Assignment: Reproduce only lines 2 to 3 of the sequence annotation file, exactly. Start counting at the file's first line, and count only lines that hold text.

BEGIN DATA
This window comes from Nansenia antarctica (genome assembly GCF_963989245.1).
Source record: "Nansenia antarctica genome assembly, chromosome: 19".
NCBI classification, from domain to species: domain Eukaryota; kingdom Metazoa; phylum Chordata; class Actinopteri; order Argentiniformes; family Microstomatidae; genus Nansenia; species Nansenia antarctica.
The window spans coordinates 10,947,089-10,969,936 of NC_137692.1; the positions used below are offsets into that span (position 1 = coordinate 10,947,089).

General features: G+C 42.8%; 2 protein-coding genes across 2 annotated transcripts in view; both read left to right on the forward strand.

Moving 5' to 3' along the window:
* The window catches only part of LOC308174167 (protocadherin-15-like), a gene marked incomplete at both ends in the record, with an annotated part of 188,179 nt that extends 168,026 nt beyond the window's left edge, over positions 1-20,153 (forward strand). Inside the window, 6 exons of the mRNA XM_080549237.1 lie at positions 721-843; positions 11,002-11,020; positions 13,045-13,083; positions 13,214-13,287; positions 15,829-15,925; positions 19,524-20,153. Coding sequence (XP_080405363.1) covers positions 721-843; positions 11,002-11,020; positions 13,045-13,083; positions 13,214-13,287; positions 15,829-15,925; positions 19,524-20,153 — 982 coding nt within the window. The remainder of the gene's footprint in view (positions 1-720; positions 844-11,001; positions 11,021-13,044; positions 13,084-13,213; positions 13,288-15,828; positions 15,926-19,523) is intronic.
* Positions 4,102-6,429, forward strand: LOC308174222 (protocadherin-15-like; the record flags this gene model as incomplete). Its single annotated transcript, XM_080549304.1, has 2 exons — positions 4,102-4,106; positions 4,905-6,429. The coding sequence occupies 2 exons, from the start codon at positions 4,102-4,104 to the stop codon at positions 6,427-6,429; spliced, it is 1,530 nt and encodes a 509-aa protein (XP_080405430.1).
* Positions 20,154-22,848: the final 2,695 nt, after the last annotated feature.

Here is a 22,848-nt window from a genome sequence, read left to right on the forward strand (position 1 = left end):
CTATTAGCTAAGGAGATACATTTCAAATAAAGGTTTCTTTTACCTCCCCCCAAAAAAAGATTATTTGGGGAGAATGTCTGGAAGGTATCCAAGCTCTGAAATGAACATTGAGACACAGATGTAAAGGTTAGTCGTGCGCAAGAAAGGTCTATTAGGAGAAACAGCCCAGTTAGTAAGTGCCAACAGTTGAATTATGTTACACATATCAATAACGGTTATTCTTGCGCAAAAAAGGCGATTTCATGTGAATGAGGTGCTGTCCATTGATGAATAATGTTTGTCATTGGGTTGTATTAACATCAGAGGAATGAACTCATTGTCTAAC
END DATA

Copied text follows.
Source record: "Nansenia antarctica genome assembly, chromosome: 19".
NCBI classification, from domain to species: domain Eukaryota; kingdom Metazoa; phylum Chordata; class Actinopteri; order Argentiniformes; family Microstomatidae; genus Nansenia; species Nansenia antarctica.